State parks are for all to enjoy, so clean it up
The following editorial appeared in The Pantagraph, Bloomington, Ill., on Tuesday, Feb 5:
(MCT) — Illinois is blessed with an abundance of beautiful state parks, but apparently cursed with an equal abundance of thoughtless visitors to those and other outdoor sites.
The most recent instance was when a group of adults and young children used chalk to draw on the stone outcroppings at Starved Rock State Park near Utica. Even when told to stop by a park volunteer, the adults refused and said the chalk would “wash off” with the next good rain.
Perhaps these visitors were from out of state, and didn’t know Illinois hasn’t had much rain for awhile.
Their lack of meteorological knowledge, however, pales in comparison to the selfish and thoughtless nature of their actions: Not only did the adults have the foresight to bring the chalk to a nature hike, but they also either encouraged or allowed young children to draw on — to deface — nature.
Will they next carve initials into a tree? Crush a robin’s egg to peer inside? Take home a wild turtle as a pet?
We’ve all been to parks where we’ve seen inked messages on bathroom stalls and cigarette butts, gum wrappers and fast-food cups tossed on the ground. Some parks have proved inviting settings for arsonists, who choose a trash barrel, wooden bench or unattended shed for their unfortunate games.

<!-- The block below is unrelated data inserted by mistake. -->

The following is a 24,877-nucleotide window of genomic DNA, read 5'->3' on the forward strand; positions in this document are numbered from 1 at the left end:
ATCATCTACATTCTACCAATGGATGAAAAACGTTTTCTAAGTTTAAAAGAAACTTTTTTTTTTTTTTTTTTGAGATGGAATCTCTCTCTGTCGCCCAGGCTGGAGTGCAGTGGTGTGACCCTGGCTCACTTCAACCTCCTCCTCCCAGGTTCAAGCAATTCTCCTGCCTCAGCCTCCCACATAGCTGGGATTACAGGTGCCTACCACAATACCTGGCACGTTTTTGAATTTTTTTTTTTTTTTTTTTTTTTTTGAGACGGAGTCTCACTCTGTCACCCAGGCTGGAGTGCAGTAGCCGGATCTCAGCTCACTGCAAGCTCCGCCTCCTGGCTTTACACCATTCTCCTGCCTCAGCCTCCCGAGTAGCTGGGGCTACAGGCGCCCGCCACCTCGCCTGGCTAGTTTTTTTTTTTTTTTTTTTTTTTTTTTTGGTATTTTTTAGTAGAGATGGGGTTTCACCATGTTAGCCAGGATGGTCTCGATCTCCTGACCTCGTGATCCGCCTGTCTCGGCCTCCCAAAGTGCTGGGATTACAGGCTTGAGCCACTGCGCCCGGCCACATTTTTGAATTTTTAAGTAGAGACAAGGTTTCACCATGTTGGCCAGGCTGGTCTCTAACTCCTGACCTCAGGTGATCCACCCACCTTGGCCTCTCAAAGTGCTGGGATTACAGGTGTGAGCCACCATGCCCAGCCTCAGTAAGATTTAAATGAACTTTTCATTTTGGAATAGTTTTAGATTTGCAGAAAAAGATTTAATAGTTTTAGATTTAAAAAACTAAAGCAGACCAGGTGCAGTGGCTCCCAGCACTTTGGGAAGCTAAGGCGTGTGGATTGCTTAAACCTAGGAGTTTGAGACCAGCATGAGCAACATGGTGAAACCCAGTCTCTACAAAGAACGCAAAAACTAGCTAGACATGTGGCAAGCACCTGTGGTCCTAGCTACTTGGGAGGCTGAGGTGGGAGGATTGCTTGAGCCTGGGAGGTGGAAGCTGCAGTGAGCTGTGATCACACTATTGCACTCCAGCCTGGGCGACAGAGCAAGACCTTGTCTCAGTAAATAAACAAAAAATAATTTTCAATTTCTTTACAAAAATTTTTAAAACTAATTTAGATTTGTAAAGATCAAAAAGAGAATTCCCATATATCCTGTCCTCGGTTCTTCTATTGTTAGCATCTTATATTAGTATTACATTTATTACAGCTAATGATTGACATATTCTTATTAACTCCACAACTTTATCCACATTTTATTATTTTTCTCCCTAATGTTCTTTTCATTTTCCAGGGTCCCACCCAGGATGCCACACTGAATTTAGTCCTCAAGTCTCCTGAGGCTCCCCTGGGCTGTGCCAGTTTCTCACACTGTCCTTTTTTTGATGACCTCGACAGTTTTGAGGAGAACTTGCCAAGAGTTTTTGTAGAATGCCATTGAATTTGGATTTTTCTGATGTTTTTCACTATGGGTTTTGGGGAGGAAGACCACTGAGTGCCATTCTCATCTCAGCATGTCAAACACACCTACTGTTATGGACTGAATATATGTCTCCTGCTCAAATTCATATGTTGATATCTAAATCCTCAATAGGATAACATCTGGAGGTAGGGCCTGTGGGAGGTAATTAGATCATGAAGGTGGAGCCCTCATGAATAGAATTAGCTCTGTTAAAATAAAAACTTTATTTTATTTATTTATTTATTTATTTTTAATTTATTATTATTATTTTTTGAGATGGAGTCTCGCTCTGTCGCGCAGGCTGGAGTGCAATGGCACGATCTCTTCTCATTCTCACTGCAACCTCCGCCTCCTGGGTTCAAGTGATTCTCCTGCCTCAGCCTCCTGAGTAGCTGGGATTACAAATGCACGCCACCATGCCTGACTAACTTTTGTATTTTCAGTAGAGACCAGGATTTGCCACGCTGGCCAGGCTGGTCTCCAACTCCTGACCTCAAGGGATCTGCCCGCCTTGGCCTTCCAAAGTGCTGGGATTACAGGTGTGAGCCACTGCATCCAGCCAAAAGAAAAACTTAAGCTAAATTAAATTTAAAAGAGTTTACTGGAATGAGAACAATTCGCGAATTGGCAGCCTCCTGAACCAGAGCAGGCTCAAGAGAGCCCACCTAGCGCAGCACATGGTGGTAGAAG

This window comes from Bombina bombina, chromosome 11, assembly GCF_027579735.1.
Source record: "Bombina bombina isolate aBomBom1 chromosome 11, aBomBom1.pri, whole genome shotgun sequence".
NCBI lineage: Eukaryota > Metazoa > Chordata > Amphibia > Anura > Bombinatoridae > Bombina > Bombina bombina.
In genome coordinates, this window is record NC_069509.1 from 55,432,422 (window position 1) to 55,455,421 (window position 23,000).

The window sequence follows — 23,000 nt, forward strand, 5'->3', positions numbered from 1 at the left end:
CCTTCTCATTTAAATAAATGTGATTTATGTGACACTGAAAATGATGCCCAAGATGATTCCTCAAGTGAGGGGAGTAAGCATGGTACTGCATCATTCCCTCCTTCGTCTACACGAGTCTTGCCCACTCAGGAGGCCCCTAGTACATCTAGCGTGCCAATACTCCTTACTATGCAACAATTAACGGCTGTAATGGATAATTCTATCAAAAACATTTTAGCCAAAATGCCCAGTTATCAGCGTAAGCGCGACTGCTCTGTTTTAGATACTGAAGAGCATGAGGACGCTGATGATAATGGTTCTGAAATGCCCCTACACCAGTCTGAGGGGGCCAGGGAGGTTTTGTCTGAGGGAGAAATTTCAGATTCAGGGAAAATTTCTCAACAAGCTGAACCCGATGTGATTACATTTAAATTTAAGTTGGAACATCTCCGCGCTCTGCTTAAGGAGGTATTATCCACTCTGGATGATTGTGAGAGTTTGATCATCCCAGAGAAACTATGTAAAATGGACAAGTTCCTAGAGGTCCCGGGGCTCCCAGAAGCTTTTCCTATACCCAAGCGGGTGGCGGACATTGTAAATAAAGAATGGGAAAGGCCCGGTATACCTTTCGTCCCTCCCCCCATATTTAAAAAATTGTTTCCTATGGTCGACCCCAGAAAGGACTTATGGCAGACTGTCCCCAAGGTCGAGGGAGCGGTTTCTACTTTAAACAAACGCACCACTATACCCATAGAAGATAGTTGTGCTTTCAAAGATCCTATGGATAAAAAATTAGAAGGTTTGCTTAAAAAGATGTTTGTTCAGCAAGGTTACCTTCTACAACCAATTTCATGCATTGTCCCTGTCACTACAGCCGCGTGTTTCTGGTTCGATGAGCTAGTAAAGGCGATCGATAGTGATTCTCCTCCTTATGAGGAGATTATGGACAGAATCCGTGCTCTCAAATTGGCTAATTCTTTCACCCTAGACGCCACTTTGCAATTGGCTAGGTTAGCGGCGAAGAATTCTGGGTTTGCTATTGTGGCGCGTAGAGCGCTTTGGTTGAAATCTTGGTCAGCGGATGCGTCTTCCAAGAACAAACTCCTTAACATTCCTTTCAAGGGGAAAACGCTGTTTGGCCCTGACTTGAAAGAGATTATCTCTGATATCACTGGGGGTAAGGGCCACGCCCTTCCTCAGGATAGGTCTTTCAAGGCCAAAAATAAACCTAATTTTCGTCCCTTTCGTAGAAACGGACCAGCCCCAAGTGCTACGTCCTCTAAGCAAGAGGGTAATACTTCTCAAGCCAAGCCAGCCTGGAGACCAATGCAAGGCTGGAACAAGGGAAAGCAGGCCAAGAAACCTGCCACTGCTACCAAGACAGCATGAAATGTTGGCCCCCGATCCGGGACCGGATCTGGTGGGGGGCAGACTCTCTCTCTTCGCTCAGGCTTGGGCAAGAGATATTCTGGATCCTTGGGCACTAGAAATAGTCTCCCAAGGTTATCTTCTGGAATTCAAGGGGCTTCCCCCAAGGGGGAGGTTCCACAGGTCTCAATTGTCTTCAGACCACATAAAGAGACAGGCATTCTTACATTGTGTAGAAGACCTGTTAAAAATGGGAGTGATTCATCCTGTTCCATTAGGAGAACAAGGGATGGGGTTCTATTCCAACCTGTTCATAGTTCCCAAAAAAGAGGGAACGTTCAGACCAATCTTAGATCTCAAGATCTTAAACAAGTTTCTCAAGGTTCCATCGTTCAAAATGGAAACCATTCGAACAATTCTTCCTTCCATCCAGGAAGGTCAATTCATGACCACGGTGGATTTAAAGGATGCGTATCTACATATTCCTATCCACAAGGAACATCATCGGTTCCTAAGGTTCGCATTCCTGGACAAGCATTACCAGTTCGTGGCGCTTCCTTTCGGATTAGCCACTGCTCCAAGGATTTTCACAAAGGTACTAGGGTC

In its July-August 2011 issue, Illinois Issues magazine said defaced materials at the state’s 324 outdoor sites — parks, forests, etc. — would be hard to replace or fix because the Department of Natural Resources already was $750 million behind in needed repairs and maintenance.
The state’s park system also has been hit by budget cutbacks. That requires visitors to behave better at our parks, and to take care of their own trash. This is a small segment of an ongoing debate in our society — too many people think the rules are there for everyone else. The offenses run the gamut from serious vandalism to simply not cleaning up the mess you created.
For all of society’s talk about clean water, clean air and clean living, too many people still don’t consider washable chalk on a rock, or tossing a dirty diaper along a trail, to be one of those problems.
It’s really pretty simple. The state parks exist for all of us. The adage, leave only footprints, is a good one to follow.